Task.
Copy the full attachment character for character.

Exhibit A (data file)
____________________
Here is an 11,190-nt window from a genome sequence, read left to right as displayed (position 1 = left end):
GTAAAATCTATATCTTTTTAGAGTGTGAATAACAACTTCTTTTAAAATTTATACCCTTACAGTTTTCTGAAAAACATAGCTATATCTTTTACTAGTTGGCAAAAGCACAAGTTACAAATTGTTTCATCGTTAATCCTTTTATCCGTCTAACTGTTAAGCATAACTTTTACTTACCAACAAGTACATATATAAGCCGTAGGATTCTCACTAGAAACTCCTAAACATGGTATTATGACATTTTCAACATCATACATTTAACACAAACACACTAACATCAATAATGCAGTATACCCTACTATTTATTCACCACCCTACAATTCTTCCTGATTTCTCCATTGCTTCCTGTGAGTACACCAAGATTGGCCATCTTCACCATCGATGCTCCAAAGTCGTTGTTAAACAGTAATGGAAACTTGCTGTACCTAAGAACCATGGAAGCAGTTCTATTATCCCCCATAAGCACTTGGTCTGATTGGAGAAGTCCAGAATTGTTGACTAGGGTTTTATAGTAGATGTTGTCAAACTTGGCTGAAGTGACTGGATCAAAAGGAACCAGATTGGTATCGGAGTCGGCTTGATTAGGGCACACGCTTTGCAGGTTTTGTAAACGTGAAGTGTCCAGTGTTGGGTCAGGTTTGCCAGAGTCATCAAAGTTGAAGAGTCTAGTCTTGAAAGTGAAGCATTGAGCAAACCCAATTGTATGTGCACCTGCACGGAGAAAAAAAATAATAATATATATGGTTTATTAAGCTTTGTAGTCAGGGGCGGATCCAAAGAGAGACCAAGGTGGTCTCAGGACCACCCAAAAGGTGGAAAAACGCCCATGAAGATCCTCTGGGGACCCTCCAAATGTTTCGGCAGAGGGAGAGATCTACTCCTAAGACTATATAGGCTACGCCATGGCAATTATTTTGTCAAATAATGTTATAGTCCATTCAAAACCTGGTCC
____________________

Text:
Here is an 11,190-nt window from a genome sequence, read left to right as displayed (position 1 = left end):
GTAAAATCTATATCTTTTTAGAGTGTGAATAACAACTTCTTTTAAAATTTATACCCTTACAGTTTTCTGAAAAACATAGCTATATCTTTTACTAGTTGGCAAAAGCACAAGTTACAAATTGTTTCATCGTTAATCCTTTTATCCGTCTAACTGTTAAGCATAACTTTTACTTACCAACAAGTACATATATAAGCCGTAGGATTCTCACTAGAAACTCCTAAACATGGTATTATGACATTTTCAACATCATACATTTAACACAAACACACTAACATCAATAATGCAGTATACCCTACTATTTATTCACCACCCTACAATTCTTCCTGATTTCTCCATTGCTTCCTGTGAGTACACCAAGATTGGCCATCTTCACCATCGATGCTCCAAAGTCGTTGTTAAACAGTAATGGAAACTTGCTGTACCTAAGAACCATGGAAGCAGTTCTATTATCCCCCATAAGCACTTGGTCTGATTGGAGAAGTCCAGAATTGTTGACTAGGGTTTTATAGTAGATGTTGTCAAACTTGGCTGAAGTGACTGGATCAAAAGGAACCAGATTGGTATCGGAGTCGGCTTGATTAGGGCACACGCTTTGCAGGTTTTGTAAACGTGAAGTGTCCAGTGTTGGGTCAGGTTTGCCAGAGTCATCAAAGTTGAAGAGTCTAGTCTTGAAAGTGAAGCATTGAGCAAACCCAATTGTATGTGCACCTGCACGGAGAAAAAAAATAATAATATATATGGTTTATTAAGCTTTGTAGTCAGGGGCGGATCCAAAGAGAGACCAAGGTGGTCTCAGGACCACCCAAAAGGTGGAAAAACGCCCATGAAGATCCTCTGGGGACCCTCCAAATGTTTCGGCAGAGGGAGAGATCTACTCCTAAGACTATATAGGCTACGCCATGGCAATTATTTTGTCAAATAATGTTATAGTCCATTCAAAACCTGGTCC